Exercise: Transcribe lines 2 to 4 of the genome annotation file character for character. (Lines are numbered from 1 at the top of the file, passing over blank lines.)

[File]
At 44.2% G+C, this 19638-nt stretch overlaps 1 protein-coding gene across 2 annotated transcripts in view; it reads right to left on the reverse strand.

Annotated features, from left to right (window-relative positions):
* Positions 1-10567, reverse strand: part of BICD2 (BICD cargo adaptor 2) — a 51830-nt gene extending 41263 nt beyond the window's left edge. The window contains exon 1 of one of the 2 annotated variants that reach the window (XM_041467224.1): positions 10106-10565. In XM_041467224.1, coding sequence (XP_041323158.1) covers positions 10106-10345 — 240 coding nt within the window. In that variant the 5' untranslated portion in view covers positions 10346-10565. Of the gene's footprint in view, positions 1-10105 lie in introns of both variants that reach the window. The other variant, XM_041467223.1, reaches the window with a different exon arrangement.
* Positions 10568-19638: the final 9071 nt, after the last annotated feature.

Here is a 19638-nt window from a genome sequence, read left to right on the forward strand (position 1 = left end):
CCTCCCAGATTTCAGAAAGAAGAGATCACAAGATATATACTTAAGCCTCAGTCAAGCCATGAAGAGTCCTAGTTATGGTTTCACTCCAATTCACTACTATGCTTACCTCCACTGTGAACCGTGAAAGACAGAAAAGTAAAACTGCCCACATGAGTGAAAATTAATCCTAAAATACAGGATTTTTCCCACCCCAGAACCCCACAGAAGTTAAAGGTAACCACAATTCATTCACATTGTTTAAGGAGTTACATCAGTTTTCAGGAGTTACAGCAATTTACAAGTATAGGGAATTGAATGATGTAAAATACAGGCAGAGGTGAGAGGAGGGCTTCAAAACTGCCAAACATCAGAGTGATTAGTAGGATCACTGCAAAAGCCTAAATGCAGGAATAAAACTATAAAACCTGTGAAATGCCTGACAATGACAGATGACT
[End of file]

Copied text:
Annotated features, from left to right (window-relative positions):
* Positions 1-10567, reverse strand: part of BICD2 (BICD cargo adaptor 2) — a 51830-nt gene extending 41263 nt beyond the window's left edge. The window contains exon 1 of one of the 2 annotated variants that reach the window (XM_041467224.1): positions 10106-10565. In XM_041467224.1, coding sequence (XP_041323158.1) covers positions 10106-10345 — 240 coding nt within the window. In that variant the 5' untranslated portion in view covers positions 10346-10565. Of the gene's footprint in view, positions 1-10105 lie in introns of both variants that reach the window. The other variant, XM_041467223.1, reaches the window with a different exon arrangement.
* Positions 10568-19638: the final 9071 nt, after the last annotated feature.